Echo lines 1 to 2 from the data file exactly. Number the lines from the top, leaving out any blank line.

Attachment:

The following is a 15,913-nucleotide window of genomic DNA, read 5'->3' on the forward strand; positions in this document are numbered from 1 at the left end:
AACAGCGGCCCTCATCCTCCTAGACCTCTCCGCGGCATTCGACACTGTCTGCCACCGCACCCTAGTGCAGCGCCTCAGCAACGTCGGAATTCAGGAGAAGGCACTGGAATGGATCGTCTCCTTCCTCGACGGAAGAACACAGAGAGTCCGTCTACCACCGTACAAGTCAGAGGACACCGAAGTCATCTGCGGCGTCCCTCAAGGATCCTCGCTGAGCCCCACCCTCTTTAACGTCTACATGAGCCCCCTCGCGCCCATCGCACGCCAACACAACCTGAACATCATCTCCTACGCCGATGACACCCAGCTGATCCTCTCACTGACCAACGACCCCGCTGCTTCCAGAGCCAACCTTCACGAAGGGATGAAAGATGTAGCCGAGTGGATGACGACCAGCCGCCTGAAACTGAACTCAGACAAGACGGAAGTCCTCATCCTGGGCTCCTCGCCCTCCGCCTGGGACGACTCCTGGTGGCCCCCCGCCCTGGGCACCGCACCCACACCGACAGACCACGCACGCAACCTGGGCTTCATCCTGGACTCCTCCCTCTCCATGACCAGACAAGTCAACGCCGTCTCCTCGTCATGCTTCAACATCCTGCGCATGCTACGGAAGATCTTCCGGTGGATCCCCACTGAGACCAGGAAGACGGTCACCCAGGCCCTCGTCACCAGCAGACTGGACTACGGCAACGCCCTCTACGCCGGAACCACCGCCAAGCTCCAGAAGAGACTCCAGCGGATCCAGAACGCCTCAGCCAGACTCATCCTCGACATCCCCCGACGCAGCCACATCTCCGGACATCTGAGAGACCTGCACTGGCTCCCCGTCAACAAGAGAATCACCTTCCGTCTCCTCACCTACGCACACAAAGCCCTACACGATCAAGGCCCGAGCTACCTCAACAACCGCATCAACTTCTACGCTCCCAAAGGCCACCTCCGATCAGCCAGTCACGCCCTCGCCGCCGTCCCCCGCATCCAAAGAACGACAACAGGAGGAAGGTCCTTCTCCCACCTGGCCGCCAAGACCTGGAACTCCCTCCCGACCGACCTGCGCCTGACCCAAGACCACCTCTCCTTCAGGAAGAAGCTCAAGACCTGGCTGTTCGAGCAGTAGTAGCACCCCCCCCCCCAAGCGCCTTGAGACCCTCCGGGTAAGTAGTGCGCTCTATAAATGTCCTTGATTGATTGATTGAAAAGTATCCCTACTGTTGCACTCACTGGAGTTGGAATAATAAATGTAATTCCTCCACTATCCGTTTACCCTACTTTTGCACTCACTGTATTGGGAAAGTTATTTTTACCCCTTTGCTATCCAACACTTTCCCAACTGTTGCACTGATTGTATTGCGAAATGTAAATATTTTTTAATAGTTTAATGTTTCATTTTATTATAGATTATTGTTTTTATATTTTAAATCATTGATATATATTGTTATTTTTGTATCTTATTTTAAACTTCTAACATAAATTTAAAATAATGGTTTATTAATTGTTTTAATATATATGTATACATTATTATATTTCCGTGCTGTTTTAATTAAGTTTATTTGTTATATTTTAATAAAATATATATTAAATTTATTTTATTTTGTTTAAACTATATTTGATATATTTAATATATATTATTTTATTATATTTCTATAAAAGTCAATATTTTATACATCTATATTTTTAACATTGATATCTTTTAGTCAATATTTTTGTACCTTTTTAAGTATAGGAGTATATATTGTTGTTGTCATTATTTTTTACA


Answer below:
The following is a 15,913-nucleotide window of genomic DNA, read 5'->3' on the forward strand; positions in this document are numbered from 1 at the left end:
AACAGCGGCCCTCATCCTCCTAGACCTCTCCGCGGCATTCGACACTGTCTGCCACCGCACCCTAGTGCAGCGCCTCAGCAACGTCGGAATTCAGGAGAAGGCACTGGAATGGATCGTCTCCTTCCTCGACGGAAGAACACAGAGAGTCCGTCTACCACCGTACAAGTCAGAGGACACCGAAGTCATCTGCGGCGTCCCTCAAGGATCCTCGCTGAGCCCCACCCTCTTTAACGTCTACATGAGCCCCCTCGCGCCCATCGCACGCCAACACAACCTGAACATCATCTCCTACGCCGATGACACCCAGCTGATCCTCTCACTGACCAACGACCCCGCTGCTTCCAGAGCCAACCTTCACGAAGGGATGAAAGATGTAGCCGAGTGGATGACGACCAGCCGCCTGAAACTGAACTCAGACAAGACGGAAGTCCTCATCCTGGGCTCCTCGCCCTCCGCCTGGGACGACTCCTGGTGGCCCCCCGCCCTGGGCACCGCACCCACACCGACAGACCACGCACGCAACCTGGGCTTCATCCTGGACTCCTCCCTCTCCATGACCAGACAAGTCAACGCCGTCTCCTCGTCATGCTTCAACATCCTGCGCATGCTACGGAAGATCTTCCGGTGGATCCCCACTGAGACCAGGAAGACGGTCACCCAGGCCCTCGTCACCAGCAGACTGGACTACGGCAACGCCCTCTACGCCGGAACCACCGCCAAGCTCCAGAAGAGACTCCAGCGGATCCAGAACGCCTCAGCCAGACTCATCCTCGACATCCCCCGACGCAGCCACATCTCCGGACATCTGAGAGACCTGCACTGGCTCCCCGTCAACAAGAGAATCACCTTCCGTCTCCTCACCTACGCACACAAAGCCCTACACGATCAAGGCCCGAGCTACCTCAACAACCGCATCAACTTCTACGCTCCCAAAGGCCACCTCCGATCAGCCAGTCACGCCCTCGCCGCCGTCCCCCGCATCCAAAGAACGACAACAGGAGGAAGGTCCTTCTCCCACCTGGCCGCCAAGACCTGGAACTCCCTCCCGACCGACCTGCGCCTGACCCAAGACCACCTCTCCTTCAGGAAGAAGCTCAAGACCTGGCTGTTCGAGCAGTAGTAGCACCCCCCCCCCCAAGCGCCTTGAGACCCTCCGGGTAAGTAGTGCGCTCTATAAATGTCCTTGATTGATTGATTGAAAAGTATCCCTACTGTTGCACTCACTGGAGTTGGAATAATAAATGTAATTCCTCCACTATCCGTTTACCCTACTTTTGCACTCACTGTATTGGGAAAGTTATTTTTACCCCTTTGCTATCCAACACTTTCCCAACTGTTGCACTGATTGTATTGCGAAATGTAAATATTTTTTAATAGTTTAATGTTTCATTTTATTATAGATTATTGTTTTTATATTTTAAATCATTGATATATATTGTTATTTTTGTATCTTATTTTAAACTTCTAACATAAATTTAAAATAATGGTTTATTAATTGTTTTAATATATATGTATACATTATTATATTTCCGTGCTGTTTTAATTAAGTTTATTTGTTATATTTTAATAAAATATATATTAAATTTATTTTATTTTGTTTAAACTATATTTGATATATTTAATATATATTATTTTATTATATTTCTATAAAAGTCAATATTTTATACATCTATATTTTTAACATTGATATCTTTTAGTCAATATTTTTGTACCTTTTTAAGTATAGGAGTATATATTGTTGTTGTCATTATTTTTTACA